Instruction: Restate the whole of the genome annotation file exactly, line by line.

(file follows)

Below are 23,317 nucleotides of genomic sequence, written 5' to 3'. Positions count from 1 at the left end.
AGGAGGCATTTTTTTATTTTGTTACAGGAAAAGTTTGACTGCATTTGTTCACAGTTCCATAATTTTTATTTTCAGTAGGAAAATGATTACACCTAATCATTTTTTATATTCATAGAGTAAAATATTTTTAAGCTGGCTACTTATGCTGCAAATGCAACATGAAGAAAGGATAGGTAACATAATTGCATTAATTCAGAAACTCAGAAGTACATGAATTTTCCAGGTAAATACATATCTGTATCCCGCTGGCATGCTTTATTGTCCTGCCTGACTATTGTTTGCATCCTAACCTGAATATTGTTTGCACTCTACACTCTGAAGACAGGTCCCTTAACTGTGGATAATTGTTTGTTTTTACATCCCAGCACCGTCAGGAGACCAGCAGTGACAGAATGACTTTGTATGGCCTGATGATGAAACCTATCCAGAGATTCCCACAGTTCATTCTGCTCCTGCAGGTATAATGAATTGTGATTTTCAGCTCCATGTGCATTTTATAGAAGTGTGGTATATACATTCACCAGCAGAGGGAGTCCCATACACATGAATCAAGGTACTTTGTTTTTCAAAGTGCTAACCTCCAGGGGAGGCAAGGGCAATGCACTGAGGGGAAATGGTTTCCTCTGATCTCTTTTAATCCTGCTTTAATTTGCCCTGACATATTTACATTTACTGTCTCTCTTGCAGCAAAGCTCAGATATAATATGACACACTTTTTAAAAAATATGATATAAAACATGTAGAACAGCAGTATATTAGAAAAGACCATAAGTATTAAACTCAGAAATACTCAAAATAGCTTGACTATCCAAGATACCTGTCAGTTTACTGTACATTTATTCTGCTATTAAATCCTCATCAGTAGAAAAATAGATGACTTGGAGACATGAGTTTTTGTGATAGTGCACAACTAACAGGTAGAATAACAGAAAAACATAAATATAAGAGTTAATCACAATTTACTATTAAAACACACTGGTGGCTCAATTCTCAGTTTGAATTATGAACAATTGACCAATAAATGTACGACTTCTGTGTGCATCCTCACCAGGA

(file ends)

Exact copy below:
Below are 23,317 nucleotides of genomic sequence, written 5' to 3'. Positions count from 1 at the left end.
AGGAGGCATTTTTTTATTTTGTTACAGGAAAAGTTTGACTGCATTTGTTCACAGTTCCATAATTTTTATTTTCAGTAGGAAAATGATTACACCTAATCATTTTTTATATTCATAGAGTAAAATATTTTTAAGCTGGCTACTTATGCTGCAAATGCAACATGAAGAAAGGATAGGTAACATAATTGCATTAATTCAGAAACTCAGAAGTACATGAATTTTCCAGGTAAATACATATCTGTATCCCGCTGGCATGCTTTATTGTCCTGCCTGACTATTGTTTGCATCCTAACCTGAATATTGTTTGCACTCTACACTCTGAAGACAGGTCCCTTAACTGTGGATAATTGTTTGTTTTTACATCCCAGCACCGTCAGGAGACCAGCAGTGACAGAATGACTTTGTATGGCCTGATGATGAAACCTATCCAGAGATTCCCACAGTTCATTCTGCTCCTGCAGGTATAATGAATTGTGATTTTCAGCTCCATGTGCATTTTATAGAAGTGTGGTATATACATTCACCAGCAGAGGGAGTCCCATACACATGAATCAAGGTACTTTGTTTTTCAAAGTGCTAACCTCCAGGGGAGGCAAGGGCAATGCACTGAGGGGAAATGGTTTCCTCTGATCTCTTTTAATCCTGCTTTAATTTGCCCTGACATATTTACATTTACTGTCTCTCTTGCAGCAAAGCTCAGATATAATATGACACACTTTTTAAAAAATATGATATAAAACATGTAGAACAGCAGTATATTAGAAAAGACCATAAGTATTAAACTCAGAAATACTCAAAATAGCTTGACTATCCAAGATACCTGTCAGTTTACTGTACATTTATTCTGCTATTAAATCCTCATCAGTAGAAAAATAGATGACTTGGAGACATGAGTTTTTGTGATAGTGCACAACTAACAGGTAGAATAACAGAAAAACATAAATATAAGAGTTAATCACAATTTACTATTAAAACACACTGGTGGCTCAATTCTCAGTTTGAATTATGAACAATTGACCAATAAATGTACGACTTCTGTGTGCATCCTCACCAGGA